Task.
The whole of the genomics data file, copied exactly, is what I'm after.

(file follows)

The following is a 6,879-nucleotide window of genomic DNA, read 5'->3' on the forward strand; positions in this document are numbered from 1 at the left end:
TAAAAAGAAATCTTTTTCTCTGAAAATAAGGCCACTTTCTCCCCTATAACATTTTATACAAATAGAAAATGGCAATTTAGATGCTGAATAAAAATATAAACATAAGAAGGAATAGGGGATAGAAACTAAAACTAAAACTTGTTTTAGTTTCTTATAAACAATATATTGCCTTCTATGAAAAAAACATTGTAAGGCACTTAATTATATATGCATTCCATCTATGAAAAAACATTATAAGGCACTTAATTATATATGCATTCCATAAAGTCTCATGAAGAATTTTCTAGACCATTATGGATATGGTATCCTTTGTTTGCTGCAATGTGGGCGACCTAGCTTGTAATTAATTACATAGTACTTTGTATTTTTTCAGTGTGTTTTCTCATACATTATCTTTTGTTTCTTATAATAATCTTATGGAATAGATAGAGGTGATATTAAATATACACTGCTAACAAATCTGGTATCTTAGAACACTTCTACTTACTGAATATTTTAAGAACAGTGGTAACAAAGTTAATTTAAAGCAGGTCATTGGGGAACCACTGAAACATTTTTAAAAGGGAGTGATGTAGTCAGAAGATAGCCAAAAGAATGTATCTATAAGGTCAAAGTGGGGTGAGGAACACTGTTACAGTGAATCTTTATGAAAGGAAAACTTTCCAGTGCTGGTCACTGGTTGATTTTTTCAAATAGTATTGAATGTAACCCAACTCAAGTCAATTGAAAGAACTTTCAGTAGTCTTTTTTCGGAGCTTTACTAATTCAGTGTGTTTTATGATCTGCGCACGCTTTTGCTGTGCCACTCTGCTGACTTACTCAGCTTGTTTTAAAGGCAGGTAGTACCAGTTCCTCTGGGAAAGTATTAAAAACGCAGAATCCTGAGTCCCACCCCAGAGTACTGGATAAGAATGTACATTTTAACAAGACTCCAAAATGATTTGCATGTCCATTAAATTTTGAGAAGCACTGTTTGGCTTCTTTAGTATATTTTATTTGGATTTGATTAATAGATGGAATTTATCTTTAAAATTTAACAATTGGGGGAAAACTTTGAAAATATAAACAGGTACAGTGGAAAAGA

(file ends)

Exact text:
The following is a 6,879-nucleotide window of genomic DNA, read 5'->3' on the forward strand; positions in this document are numbered from 1 at the left end:
TAAAAAGAAATCTTTTTCTCTGAAAATAAGGCCACTTTCTCCCCTATAACATTTTATACAAATAGAAAATGGCAATTTAGATGCTGAATAAAAATATAAACATAAGAAGGAATAGGGGATAGAAACTAAAACTAAAACTTGTTTTAGTTTCTTATAAACAATATATTGCCTTCTATGAAAAAAACATTGTAAGGCACTTAATTATATATGCATTCCATCTATGAAAAAACATTATAAGGCACTTAATTATATATGCATTCCATAAAGTCTCATGAAGAATTTTCTAGACCATTATGGATATGGTATCCTTTGTTTGCTGCAATGTGGGCGACCTAGCTTGTAATTAATTACATAGTACTTTGTATTTTTTCAGTGTGTTTTCTCATACATTATCTTTTGTTTCTTATAATAATCTTATGGAATAGATAGAGGTGATATTAAATATACACTGCTAACAAATCTGGTATCTTAGAACACTTCTACTTACTGAATATTTTAAGAACAGTGGTAACAAAGTTAATTTAAAGCAGGTCATTGGGGAACCACTGAAACATTTTTAAAAGGGAGTGATGTAGTCAGAAGATAGCCAAAAGAATGTATCTATAAGGTCAAAGTGGGGTGAGGAACACTGTTACAGTGAATCTTTATGAAAGGAAAACTTTCCAGTGCTGGTCACTGGTTGATTTTTTCAAATAGTATTGAATGTAACCCAACTCAAGTCAATTGAAAGAACTTTCAGTAGTCTTTTTTCGGAGCTTTACTAATTCAGTGTGTTTTATGATCTGCGCACGCTTTTGCTGTGCCACTCTGCTGACTTACTCAGCTTGTTTTAAAGGCAGGTAGTACCAGTTCCTCTGGGAAAGTATTAAAAACGCAGAATCCTGAGTCCCACCCCAGAGTACTGGATAAGAATGTACATTTTAACAAGACTCCAAAATGATTTGCATGTCCATTAAATTTTGAGAAGCACTGTTTGGCTTCTTTAGTATATTTTATTTGGATTTGATTAATAGATGGAATTTATCTTTAAAATTTAACAATTGGGGGAAAACTTTGAAAATATAAACAGGTACAGTGGAAAAGA